How to Succeed in Your Newly Chosen Dream Career


This article assumes that you have gone through a process of identifying your ideal career and you have now embarked on making a success out of it!

So, here you are. You have found your dream career. You are fully determined to succeed-preferably to succeed fast. But how can you succeed quickly, especially if your chosen career is in a completely new field?

Here are a few tips that will help you along (and remember you are taking inspired action towards your success every single day):

1.) You absolutely, unequivocally believe in your success. Please don’t confuse ‘believing in your success’ with a know-it-all attitude. There will be many situations when you will have no clue about your next step. Your job is to dive in and figure it out. Your job is to find the ways and resources to make your success happen. Your job is to keep going when nobody else believes you can make your dreams come true. Your job is to turn all the odds around and prove the non-believers wrong. Once you are sure about yourself and develop a positive attitude, you can focus on the practical aspects of your speedy but sustainable success.

2.) Know who you are and what you want. Share this knowledge with anybody who is willing to listen. For example, if you want to publish a book (especially if you have already managed to write one), don’t keep this information in the drawer. (Remember point 1: you believe in your book, right?) Mention your desire to your friends, talk about it at dinner parties, and write about it on Facebook. Ask for suggestions, connections, and advice. You might be surprised how quickly this approach can connect you to the right people. Maintain this clarity in all business related situations, especially networking opportunities, and you will succeed. Somebody who is clear about his direction and confident he will succeed is such a rare commodity that coming across this way will make you stand out in any crowd. This approach can be applied in your own business, as well as in a new position as an employee. Surely you always know what is your next desired step? If not, go and figure it out!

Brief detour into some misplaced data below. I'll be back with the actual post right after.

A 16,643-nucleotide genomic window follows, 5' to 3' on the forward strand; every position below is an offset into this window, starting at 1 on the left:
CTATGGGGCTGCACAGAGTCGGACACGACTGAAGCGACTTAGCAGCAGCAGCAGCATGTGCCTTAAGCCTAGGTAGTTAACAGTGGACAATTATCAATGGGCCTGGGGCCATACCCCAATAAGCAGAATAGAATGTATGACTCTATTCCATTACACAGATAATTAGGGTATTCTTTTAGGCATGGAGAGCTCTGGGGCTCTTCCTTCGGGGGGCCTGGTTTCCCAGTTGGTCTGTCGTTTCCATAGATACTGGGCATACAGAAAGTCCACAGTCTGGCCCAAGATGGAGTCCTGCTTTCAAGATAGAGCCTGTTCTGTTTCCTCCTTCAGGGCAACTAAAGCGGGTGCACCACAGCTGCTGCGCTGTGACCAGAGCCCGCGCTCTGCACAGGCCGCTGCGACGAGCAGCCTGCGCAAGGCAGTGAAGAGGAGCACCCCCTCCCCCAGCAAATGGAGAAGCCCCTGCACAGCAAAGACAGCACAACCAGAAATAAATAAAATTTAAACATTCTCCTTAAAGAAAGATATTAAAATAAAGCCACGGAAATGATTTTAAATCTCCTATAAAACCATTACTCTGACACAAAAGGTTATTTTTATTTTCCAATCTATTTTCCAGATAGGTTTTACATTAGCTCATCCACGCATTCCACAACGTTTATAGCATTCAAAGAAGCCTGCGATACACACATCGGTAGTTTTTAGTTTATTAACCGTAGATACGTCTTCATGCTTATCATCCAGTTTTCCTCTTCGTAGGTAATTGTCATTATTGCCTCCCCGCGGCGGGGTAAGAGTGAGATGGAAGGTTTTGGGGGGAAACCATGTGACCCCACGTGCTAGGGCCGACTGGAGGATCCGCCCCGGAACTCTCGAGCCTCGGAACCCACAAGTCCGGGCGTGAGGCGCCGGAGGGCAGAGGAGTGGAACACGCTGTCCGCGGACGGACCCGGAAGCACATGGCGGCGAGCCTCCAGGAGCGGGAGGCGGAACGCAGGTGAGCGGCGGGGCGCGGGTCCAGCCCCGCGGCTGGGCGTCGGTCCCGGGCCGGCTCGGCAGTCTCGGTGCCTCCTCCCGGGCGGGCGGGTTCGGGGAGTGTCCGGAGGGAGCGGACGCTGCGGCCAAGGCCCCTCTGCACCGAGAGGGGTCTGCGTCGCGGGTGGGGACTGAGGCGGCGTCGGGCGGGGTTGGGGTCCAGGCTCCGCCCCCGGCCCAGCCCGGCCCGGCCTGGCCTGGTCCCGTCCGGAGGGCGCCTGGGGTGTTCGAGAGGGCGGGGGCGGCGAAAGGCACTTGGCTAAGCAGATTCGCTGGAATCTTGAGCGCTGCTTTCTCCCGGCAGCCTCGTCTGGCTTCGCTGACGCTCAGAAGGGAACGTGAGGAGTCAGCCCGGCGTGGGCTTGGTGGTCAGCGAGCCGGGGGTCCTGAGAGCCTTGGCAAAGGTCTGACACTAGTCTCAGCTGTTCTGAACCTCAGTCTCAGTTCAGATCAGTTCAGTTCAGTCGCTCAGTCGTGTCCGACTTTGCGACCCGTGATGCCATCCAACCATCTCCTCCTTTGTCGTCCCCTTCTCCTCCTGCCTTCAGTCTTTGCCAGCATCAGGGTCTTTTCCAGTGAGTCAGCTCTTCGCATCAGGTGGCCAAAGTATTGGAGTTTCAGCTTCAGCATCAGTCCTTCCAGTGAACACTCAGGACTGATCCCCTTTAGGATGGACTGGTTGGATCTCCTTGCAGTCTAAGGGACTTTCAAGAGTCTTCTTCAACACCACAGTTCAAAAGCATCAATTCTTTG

3.) Keep your message simple and ALWAYS include the benefits you bring to your customer (whether the customer is an internal customer within your organisation or a private client). If your customers do not understand what exactly it is you are doing, they are likely to lose interest really fast. Make the way you talk about your business/job enticing, exciting, and personal. People love hearing personal stories. If you have transitioned from doing something you didn’t like to something you love and took many risks in doing so, you will have people’s vote in no time! Most people dream about having the courage to change their lives but never get around to making changes. You might become their hero just by being honest and sincere and sharing with them the changes you made.

4.) Concentrate on your priorities. When starting in a new field or job, dealing with all the new information can be overwhelming. You may feel that you “ought to” do more and keep all your options open by moving in many directions at once. While not closing doors is certainly important, make sure you remind yourself what your priorities are. Is it the income? Is it the brand recognition? Is it the perfect outcome of your new project? Is it successful people management? Whatever your priorities are at the moment, focus on those. You can manage the rest, but never allow yourself to be driven by details and miscellaneous activities. If at all possible, delegate those and remain faithful to your ‘big picture’. Allow your priorities to guide you as they shift.

Starting in a new job or business can be exciting. Inevitably, though, there will be many bumps and detours on your journey. If you ever feel that you can’t cope on your own as you manoeuvre through those, hiring a coach is the best thing you can do for yourself. Your coach will be there to support you, believe in you, and provide a different perspective when needed!


Source by Natalie Ekberg

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